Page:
My daughter made this in Japanese preschool last week as the calendar for March. Most years March would be represented by Girls’ Day but March 11th marks the one year anniversary of the Great East Japan Earthquake. My daughter wrote the word 頑張ろう ganbarō at the bottom. This is the volitional form of the verb ganbaru which is a word you often hear in Japanese language meaning things like “hang in there”, to endure or something you say when you wish someone good luck (since they’re going through a hard time).
From time to time people at work and such ask me how Japan is doing. They know I keep up with the news there and such, so in lieu of a real Japanese person they ask me. :-p
When I visited there a couple months ago in Kanagawa prefecture, somewhat removed from east Japan,1 and further up north in Utsunomiya, it was easy to forget that Japan was still recovering. You could see posters and slogans like 日本頑張れ! (Japan hang in there!) but otherwise daily life was back to normal for most people.
However I also know that in private people still worry. Some worry that a big aftershock will hit closer to the Tokyo metropolitan area and cause tremendous damage like the 1923 Kantō Earthquake. People in Kanagawa and Tokyo aren’t walking around with Geiger counters, but are worried about the economy and the efforts to rebuild eastern Japan. Those who lived through through the disaster still sleep poorly at night. It is a sobering reminder of the fragility of life.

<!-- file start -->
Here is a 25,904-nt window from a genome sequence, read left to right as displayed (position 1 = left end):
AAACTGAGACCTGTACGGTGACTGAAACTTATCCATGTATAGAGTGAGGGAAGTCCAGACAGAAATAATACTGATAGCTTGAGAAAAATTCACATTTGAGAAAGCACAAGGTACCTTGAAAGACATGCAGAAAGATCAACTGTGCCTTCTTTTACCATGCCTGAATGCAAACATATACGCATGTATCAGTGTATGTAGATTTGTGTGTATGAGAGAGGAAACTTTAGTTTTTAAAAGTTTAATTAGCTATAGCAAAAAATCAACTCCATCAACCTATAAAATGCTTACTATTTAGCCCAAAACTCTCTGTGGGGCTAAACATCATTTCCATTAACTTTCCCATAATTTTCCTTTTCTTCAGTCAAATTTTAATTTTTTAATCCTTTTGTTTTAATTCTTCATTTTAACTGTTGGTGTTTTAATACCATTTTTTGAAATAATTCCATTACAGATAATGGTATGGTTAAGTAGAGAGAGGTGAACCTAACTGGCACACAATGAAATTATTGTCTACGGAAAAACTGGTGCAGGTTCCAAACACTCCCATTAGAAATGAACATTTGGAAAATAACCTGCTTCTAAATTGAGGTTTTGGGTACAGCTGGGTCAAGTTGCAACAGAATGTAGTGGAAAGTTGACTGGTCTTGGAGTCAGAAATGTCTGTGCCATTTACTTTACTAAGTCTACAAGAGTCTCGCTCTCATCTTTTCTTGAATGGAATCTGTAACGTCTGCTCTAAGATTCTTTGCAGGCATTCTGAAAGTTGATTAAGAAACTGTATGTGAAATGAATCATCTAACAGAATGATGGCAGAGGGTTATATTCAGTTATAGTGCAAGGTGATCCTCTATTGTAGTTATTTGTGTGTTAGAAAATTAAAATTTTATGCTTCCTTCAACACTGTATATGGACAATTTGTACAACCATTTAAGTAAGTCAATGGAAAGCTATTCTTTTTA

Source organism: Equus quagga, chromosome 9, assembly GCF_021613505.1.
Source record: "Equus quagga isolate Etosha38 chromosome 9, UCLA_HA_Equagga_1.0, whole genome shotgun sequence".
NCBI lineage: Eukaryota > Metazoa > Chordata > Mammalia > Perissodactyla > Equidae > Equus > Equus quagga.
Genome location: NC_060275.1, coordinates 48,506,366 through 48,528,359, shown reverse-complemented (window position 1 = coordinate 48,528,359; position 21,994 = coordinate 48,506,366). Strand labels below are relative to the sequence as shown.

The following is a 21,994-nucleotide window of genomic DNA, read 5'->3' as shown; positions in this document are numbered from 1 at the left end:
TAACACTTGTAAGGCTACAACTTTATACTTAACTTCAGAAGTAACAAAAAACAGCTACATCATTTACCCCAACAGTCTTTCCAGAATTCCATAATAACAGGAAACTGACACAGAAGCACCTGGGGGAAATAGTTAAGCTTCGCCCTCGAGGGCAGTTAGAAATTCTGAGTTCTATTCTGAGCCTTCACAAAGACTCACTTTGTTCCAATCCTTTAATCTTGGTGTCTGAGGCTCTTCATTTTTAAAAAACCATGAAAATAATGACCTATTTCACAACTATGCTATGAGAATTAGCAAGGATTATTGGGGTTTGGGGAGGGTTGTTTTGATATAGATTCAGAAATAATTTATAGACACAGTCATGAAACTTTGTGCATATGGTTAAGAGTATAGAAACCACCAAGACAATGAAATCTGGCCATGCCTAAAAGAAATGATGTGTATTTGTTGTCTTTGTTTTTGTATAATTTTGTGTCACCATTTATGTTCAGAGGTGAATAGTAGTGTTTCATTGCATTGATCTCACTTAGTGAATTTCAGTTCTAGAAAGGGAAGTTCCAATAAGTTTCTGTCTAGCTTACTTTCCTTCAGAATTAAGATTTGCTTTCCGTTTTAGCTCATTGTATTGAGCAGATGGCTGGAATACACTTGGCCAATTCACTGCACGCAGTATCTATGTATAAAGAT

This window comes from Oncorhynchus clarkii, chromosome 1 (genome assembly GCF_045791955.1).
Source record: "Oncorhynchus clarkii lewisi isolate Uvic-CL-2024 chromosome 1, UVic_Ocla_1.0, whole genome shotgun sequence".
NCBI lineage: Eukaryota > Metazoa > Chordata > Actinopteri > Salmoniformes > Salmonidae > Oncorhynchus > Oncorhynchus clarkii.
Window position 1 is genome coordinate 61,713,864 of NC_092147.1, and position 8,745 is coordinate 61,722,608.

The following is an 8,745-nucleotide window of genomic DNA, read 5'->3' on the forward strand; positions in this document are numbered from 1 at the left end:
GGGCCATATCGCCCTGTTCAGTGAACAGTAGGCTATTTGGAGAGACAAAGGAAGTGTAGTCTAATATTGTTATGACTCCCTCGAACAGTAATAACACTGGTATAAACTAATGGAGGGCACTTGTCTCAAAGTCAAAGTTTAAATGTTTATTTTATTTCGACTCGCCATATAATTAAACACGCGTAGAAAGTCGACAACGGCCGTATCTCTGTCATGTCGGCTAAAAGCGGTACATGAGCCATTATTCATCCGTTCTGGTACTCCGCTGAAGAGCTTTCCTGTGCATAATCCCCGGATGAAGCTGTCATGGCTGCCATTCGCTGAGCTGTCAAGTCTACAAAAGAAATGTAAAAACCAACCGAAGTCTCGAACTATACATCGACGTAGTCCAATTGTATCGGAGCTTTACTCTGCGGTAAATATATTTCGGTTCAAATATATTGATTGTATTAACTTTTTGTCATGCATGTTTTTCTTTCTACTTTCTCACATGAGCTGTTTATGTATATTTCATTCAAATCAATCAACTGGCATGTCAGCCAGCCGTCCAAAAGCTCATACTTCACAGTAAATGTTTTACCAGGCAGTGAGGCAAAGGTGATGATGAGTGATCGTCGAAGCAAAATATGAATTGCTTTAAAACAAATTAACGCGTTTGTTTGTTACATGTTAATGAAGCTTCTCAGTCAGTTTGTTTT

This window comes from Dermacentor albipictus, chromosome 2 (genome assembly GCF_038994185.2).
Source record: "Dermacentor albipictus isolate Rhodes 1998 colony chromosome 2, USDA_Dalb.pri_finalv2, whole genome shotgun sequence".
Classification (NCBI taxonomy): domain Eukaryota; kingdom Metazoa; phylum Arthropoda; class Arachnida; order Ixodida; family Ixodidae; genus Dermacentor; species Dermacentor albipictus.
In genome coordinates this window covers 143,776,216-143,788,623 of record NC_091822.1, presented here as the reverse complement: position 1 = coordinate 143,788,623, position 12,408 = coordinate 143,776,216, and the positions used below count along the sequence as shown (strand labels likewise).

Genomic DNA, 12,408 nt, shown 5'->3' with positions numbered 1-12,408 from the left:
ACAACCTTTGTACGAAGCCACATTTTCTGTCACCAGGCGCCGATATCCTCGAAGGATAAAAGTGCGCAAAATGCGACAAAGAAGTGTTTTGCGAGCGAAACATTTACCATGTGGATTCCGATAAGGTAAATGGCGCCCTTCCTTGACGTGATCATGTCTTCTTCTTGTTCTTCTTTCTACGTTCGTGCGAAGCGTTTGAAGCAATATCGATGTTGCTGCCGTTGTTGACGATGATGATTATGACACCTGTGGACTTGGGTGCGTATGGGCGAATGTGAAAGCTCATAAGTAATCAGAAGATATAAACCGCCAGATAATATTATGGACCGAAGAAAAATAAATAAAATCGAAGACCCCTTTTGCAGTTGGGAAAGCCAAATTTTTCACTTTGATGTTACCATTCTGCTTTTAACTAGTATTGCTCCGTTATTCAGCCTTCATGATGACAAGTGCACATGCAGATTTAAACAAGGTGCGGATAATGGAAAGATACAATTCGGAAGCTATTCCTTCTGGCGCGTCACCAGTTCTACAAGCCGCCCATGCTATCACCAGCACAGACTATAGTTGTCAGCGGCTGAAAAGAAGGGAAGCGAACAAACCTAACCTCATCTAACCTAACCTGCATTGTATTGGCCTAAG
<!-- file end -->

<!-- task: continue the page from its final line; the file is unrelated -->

But more than anything, after 1 year has passed, I believe that people in Japan still feel a sense of quiet uncertainty weighing down on them. For example, the clean-up of the Tōhoku area will take decades to complete, and where does all that debris go? Can people rebuild critical industries, before its too late? Also, aftershocks happen almost daily, but will tomorrow bring a much more powerful one?
In my limited experience, the phrase ganbaru, emblematic of Japanese culture, can also convey a sense of “keep a stiff upper lip” or “to soldier on”, and I think that’s why this phrase gets used so much in slogans and posters: people in Japan are still uneasy, and still worried, but whether another major aftershock hits or whether the economy recovers or not is out of their hands. Instead of getting upset about it, and let their emotions spill out, all people can do is keep a stiff upper lip, and take it one day at a time.
1 People still ask me if Kanagawa Prefecture was greatly affected by the earthquake, and I have to explain that it’s somewhat far from the earthquake epicenter. Think of the state of California, and imagine a huge earth quake hitting up north near Sacramento. People in San Francisco will likely feel it, but the damage will be far less. People in LA will hardly feel it at all. Japan is crowded, but it’s quite long, so it’s roughly comparable. This isn’t a great analogy, but it helps.